Can you dig it? (starting a dry creek bed)

dry creek bed, xeriscape,
Behold the beginning of xeriscape and a dry creek bed

Our soil is filled with river rocks, which I’ve always thought odd because we are on a hill. We used to live a mile away, but on the other side of the freeway, just south of the 8 and it was the same thing. Digging out a hole to plant a tree took MUCH longer than needed because of all the river rock. It is not much fun.

So from all of the demolition in the back yard (still need to write about the back yard) we unearthed many river rocks. The previous owners had their own rock pile as well. Between the two I thought that we might have enough to create a dry creek bed. My thought is that the more I xeriscape the less that I have to water and the more personality our yard gets. If I can do it on the cheap, by using found materials native to my area all the better! All that to say, I have now dug out a path for the dry creek bed in front of our house.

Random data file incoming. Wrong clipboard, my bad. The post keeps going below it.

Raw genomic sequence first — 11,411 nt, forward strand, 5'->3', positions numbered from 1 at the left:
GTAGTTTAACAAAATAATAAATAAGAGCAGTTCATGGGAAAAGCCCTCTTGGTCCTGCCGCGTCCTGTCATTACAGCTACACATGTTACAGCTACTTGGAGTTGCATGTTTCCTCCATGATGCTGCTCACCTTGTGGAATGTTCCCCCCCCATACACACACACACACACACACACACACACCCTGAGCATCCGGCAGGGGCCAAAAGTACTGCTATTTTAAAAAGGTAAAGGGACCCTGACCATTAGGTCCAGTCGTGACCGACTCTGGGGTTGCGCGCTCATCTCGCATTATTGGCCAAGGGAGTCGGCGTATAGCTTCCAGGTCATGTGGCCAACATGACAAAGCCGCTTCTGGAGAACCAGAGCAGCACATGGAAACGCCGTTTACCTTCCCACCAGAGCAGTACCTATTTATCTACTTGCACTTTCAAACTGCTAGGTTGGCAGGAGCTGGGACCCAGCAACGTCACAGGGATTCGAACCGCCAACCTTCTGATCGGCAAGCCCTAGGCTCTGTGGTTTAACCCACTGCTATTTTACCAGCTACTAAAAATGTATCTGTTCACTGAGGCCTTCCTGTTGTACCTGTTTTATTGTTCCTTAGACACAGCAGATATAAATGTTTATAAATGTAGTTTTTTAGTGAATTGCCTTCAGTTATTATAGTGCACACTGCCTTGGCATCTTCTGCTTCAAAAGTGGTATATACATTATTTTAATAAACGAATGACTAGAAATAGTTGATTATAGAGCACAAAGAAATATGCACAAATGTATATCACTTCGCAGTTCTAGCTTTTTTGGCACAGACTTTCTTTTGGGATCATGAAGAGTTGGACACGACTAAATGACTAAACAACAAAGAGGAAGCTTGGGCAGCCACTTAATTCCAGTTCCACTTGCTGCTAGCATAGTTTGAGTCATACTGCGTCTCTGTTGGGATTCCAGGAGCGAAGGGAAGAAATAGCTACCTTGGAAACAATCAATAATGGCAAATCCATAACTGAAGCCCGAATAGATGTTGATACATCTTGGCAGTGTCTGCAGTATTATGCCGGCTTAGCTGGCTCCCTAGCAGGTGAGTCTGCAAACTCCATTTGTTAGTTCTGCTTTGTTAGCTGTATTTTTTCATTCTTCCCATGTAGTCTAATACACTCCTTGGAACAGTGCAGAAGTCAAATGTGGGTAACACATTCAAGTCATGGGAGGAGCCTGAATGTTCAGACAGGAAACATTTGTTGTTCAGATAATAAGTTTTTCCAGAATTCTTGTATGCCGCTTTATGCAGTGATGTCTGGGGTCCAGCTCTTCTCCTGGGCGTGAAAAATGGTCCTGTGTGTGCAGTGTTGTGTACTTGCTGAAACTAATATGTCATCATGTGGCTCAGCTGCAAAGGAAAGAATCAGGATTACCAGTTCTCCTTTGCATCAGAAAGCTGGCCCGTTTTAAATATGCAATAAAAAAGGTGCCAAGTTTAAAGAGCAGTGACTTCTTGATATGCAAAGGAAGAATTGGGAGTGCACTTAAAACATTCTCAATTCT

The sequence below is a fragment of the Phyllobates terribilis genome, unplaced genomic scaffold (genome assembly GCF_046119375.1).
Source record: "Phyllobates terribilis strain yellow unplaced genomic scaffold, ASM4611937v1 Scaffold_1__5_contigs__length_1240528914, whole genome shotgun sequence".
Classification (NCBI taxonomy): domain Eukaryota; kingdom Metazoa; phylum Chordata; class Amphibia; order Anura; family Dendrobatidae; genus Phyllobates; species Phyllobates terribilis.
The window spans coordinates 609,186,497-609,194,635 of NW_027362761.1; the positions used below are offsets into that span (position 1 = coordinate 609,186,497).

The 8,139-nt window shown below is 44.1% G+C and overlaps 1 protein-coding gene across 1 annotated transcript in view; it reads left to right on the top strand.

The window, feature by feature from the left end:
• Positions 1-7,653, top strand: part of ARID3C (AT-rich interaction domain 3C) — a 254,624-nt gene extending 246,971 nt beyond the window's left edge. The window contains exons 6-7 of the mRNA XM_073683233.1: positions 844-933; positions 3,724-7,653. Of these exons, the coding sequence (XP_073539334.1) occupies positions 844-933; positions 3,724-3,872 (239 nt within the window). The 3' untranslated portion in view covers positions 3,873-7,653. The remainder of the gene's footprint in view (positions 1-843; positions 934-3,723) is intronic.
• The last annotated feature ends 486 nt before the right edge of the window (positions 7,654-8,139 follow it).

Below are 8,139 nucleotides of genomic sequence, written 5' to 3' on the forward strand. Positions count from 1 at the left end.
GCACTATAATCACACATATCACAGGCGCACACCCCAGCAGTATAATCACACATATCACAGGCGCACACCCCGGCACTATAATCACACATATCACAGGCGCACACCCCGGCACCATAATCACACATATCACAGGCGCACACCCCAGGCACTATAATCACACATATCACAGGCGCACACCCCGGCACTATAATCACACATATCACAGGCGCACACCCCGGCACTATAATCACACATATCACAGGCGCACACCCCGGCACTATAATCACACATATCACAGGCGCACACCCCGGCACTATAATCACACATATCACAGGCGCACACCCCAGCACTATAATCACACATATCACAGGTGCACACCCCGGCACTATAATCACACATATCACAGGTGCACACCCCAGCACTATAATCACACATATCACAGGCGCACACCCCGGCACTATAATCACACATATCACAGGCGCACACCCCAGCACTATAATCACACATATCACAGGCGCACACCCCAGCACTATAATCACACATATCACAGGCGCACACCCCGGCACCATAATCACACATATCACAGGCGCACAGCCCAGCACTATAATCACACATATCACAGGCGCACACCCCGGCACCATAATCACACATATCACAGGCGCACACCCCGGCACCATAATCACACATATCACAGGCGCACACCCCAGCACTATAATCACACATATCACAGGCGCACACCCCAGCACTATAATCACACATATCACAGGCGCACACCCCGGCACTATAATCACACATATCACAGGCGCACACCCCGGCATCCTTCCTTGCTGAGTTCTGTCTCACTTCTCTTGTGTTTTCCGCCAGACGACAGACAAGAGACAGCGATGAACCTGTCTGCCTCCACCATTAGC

dry creek bed with weed barrier fabric
I laid a weed barrier fabric down before adding the rocks.

Over the course of a weekend I hauled rocks collected from my yard (yes my soil is filled with these) and placed them in the ditch that I made.
After the digging I took my trusty roll of weed barrier fabric and rolled it out above the dry creek bed. In areas like this where plants are not growing, it works amazingly well at keeping weeds at bay, at least for the first 5-7 years or so and then they start to get through. Even then, it is better than the places where you do not lay it.

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The next several days, working for only about an hour in the morning (did I mention that I had the brilliant notion of doing this in the middle of a heat wave?) I placed the rocks into the trench.
View a mock up of what our front yard will hopefully look like.

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